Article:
Burkina Faso leader battles mutiny

Burkina Faso’s President Blaise Compaore, facing a mutiny by his personal guard, strove to reassert his authority on Friday after mass street protests and a night when soldiers ran riot.

The mutiny broke out on Thursday night in two barracks, including one in the compound of Compaore’s residence in Ouagadougou, and spread on Friday morning to three other army bases in the capital, mutineers and army officers said.

Both sides told Agence France-Presse (AFP) that they were holding talks on the grievances of the soldiers, which included housing and food allowances. Light and heavy gunfire was heard in the early hours and resumed in late morning.

“We’re claiming a lot of things,” including bonuses, one soldier told AFP, asking not to be named. “We’re angry with our commanders.
We don’t want to work for them to get rich.”

Leave of absence
Compaore, who has been in power since a 1987 military coup, slipped out of Ouagadougou during the night to spend a few hours in his home town, Ziniare, around 30km north of the capital, a source at his residence said.

Before leaving, the president said “discussions have taken place with the mutineers and they are laying down their arms,” but gunfire could still be heard.

Presidential guard members took to the streets, firing into the air.

Troops also set fire to the home of General Gilbert Diendiere, Compaore’s personal chief of staff, and those of two other officers, an AFP journalist said.

Soldiers also looted many consumer goods’ stores in the city centre and several people, including civilians, were slightly injured.

Shooting the sky
Around 11.30am, an AFP photographer 200m from the Guillaume Ouedraogo base in central Ouagadougou heard more shooting and saw soldiers firing in the air outside the barracks.

“They’re shooting everywhere. People are running to get home,” Souleymane Ouedraogo, who lives near the base, told AFP by phone.

Shooting was heard at the same time around the Sangoule Lamizana base in a western district of the city, according to residents.

“We’re shut into our home. Nobody dares poke their nose outside. I can’t even hear a motorcycle going by,” said one woman resident, by phone.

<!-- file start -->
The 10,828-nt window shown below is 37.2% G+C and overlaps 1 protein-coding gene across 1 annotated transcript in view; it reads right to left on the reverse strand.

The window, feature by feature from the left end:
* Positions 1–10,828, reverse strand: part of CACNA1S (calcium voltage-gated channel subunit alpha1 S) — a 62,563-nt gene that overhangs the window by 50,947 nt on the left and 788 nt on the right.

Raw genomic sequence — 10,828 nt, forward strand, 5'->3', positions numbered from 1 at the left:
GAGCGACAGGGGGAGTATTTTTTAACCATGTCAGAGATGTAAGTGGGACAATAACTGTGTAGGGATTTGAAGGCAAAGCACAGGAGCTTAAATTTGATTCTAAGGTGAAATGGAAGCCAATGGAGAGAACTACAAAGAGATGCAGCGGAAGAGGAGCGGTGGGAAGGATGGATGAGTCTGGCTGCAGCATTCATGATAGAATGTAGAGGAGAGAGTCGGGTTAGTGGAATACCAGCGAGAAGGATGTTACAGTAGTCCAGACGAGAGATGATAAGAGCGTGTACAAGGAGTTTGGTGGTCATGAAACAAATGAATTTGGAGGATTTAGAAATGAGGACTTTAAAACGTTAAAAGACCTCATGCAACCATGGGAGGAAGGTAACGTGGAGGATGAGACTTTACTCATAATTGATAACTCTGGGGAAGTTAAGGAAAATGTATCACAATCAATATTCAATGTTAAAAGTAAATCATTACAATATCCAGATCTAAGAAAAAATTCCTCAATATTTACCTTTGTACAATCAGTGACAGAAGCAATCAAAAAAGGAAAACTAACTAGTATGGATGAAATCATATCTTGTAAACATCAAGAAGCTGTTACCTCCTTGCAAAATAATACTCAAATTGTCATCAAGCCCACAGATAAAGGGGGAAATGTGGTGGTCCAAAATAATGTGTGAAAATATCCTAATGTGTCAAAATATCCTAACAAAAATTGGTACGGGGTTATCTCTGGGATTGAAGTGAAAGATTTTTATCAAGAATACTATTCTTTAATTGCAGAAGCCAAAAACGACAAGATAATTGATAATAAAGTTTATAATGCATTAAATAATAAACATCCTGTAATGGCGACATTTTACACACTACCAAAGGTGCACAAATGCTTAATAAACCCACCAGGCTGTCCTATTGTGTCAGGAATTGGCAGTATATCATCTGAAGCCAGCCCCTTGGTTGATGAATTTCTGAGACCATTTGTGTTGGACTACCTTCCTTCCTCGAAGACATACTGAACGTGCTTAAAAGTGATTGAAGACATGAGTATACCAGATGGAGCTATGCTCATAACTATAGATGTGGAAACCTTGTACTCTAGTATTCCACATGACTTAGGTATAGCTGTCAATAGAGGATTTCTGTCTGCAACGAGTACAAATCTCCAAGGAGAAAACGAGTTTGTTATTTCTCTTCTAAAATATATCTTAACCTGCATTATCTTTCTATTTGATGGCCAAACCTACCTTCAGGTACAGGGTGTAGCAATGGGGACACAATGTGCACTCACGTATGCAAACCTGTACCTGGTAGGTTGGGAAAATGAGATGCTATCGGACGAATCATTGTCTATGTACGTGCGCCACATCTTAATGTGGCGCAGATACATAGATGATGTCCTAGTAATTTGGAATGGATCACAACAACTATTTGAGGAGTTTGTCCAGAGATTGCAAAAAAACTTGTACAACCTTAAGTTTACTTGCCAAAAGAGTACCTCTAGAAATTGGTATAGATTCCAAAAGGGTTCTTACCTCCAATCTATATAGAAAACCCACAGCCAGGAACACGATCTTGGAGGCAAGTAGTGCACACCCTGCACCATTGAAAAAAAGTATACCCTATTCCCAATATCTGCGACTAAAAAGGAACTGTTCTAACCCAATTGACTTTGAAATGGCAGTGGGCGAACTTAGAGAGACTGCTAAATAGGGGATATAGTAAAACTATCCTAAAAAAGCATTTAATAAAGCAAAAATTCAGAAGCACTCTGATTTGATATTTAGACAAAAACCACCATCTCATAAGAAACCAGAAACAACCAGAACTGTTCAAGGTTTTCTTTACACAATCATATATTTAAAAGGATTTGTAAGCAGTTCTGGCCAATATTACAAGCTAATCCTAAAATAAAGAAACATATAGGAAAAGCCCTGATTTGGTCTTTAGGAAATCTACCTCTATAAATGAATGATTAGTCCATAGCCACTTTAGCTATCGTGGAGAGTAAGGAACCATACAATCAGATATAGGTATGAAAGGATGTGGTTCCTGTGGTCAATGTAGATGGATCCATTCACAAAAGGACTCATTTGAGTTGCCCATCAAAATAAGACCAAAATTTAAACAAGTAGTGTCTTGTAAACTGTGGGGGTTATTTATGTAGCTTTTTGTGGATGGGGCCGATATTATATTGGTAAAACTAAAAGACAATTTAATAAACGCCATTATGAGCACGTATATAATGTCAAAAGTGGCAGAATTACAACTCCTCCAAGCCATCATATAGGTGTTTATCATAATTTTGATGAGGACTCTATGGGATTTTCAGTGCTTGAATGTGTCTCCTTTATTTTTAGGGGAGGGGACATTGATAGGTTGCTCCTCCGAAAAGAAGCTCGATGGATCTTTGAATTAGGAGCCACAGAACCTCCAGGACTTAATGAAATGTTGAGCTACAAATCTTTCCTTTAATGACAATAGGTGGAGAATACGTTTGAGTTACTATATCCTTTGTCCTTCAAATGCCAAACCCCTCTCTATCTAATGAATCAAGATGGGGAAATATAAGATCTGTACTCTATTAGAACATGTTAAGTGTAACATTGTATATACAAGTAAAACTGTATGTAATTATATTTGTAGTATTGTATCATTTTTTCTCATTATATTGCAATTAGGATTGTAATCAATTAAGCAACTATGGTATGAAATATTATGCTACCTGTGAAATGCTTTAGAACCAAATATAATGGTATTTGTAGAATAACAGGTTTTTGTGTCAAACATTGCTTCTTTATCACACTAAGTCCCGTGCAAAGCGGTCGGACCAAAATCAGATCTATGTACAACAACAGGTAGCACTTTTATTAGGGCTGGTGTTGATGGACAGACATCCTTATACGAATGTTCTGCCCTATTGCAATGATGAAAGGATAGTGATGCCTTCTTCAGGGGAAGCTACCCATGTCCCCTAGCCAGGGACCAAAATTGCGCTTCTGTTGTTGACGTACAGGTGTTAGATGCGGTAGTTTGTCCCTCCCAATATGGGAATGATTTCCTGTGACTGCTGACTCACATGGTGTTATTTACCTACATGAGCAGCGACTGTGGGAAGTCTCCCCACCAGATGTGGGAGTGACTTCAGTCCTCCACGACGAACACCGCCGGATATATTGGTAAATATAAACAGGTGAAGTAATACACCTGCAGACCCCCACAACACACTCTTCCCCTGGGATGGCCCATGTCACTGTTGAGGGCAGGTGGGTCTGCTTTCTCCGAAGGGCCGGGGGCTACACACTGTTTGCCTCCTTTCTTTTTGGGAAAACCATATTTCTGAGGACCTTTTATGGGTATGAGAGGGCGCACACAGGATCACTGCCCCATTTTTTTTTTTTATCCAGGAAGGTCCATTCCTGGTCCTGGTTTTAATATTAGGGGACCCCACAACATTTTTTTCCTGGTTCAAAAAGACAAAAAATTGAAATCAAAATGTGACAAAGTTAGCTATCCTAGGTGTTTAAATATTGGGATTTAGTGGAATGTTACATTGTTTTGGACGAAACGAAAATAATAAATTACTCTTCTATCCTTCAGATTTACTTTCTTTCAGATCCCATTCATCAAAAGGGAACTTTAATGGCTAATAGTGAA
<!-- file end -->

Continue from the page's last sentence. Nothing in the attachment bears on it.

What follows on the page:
Closed for business
Most shops, banks, offices and service stations were closed in Ouagadougou, where traffic was thin, apart from soldiers riding around in jeeps and confiscated civilian vehicles, mainly pick-ups.

On Thursday, tens of thousands of people marched in protest against the high cost of living in one of the biggest demonstrations seen in many years in Ouagadougou.

Marches also took place in 10 other towns across the west African country.

Angry precedent
In late March, angry soldiers seized military equipment in several towns including the capital, firing shots in the air. They also looted shops and freed soldiers who had been serving time for rape and other sex crimes.

Compaore, himself a former army captain, met members of the armed forces after the incidents and said the crisis was over after the talks.

The 60-year-old leader was re-elected in the first round of an election last November with more than 80% of the vote. He has won elections since 1991, four years after the coup in which his predecessor and comrade-in-arms president Thomas Sankara was killed.

Compaore has faced a series of protests since February, staged first by students and then by soldiers.

Six people, including four students and a policeman, were killed in riots in late February in the town of Koudougou, 100km west of Ouagadougou, after a student died in disputed circumstances.

High cost of living
Thursday’s marches were organised by the National Coalition against the High Cost of Living (CCVC), an alliance of trade unions, consumer organisations, rights groups and small businesses.

“We came out in the tens of thousands today to shout out that we have had it up to here with the high cost of living,” said CCVC coordinator Tole Sagnon, who also heads up the Burkina General Confederation of Labour.

The veteran leader was due to meet later on Friday at the presidential palace with Choi Young-Jin, the head of the United Nations peacekeeping force in neighbouring Côte d’Ivoire, a source at his residence said.—AFP

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